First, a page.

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King Alumni to Premiere ‘King’s Rogues’ Documentary

March 14, 2019

BRISTOL, Tenn., March 14, 2019 — A group of King University students who came together 20 years ago to stage productions of well-known plays at various Bristol locations will have their story told next month when “King’s Rogues: A Documentary” premieres on campus.

The film will be screened at 8 p.m. on Saturday, April 13, in the Fine Arts Building as part of the University’s annual Dogwood Homecoming Weekend. The premiere coincides with the class of 1999’s 20-year reunion.

During the late 1990s, a group of King students from many different academic disciplines and athletic teams came together to form King’s Rogues, then performed such plays as T.S. Eliot’s “Murder in the Cathedral,” Oscar Wilde’s “Salome,” Shakespeare’s “Macbeth,” and Tom Stoppard’s “Rosencrantz and Gildenstern are Dead.” Many of the students had no acting or theater experience. The performances were held in Memorial Chapel and the Fine Arts Building on campus and at Theatre Bristol’s ArtSpace.

To honor these past performances and the bonds formed during this two-year period, Brenna Seifried Ruiz and Jason Slayton, both members of the Class of 1999, produced the documentary. It features footage of the original productions, newly recorded scenes and interviews with King’s Rogues cast members, and conversations with King faculty members past and present.  Craig McDonald, a retired faculty member, helped create the documentary.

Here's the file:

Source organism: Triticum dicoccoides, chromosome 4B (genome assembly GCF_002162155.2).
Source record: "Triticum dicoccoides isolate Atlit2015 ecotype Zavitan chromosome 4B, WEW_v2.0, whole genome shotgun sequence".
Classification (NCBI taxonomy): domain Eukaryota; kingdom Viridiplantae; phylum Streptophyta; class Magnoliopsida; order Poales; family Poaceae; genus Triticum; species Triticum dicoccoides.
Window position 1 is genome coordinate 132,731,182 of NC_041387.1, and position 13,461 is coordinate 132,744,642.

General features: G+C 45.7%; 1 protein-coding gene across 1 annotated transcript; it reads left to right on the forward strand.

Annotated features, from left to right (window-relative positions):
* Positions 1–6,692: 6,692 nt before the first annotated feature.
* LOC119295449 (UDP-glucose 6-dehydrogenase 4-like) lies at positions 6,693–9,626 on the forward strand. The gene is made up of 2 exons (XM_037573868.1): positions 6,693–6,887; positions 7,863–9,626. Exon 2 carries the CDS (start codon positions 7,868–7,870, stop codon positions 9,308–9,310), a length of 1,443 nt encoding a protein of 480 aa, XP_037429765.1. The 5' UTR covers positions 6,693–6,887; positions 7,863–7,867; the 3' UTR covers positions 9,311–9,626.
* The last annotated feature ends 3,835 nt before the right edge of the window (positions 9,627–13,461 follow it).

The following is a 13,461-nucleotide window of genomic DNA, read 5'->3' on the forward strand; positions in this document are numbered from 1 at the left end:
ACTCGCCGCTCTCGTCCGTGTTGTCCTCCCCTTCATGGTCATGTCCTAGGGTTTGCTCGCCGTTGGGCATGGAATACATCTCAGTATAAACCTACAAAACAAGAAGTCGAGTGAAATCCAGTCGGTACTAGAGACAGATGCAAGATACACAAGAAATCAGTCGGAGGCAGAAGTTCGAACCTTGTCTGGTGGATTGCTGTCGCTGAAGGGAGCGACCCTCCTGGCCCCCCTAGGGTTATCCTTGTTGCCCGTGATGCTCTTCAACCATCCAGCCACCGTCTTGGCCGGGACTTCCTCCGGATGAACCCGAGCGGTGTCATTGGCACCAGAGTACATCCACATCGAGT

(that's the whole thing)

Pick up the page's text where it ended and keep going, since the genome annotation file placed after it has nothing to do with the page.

“A play is like practicing for life,” said Slayton. “You can play a hero or villain, or you might play someone with very little impact in the grand scheme.  Twenty years later, you realize the practice was useful because you find yourself playing all three in your current real life.”

Seifried Ruiz said connections between King alumni and faculty members were reestablished during the making of the film, adding  “the process of finding alumni, interviewing, creating new recordings, and collecting ephemera from the late 90s has led us to reflect on the nature of memory, time, technology, and the many changes that have taken place at King.”

The premiere of “King’s Rogues: A Documentary,” is free and open to the public. Those planning to attend are asked to register online at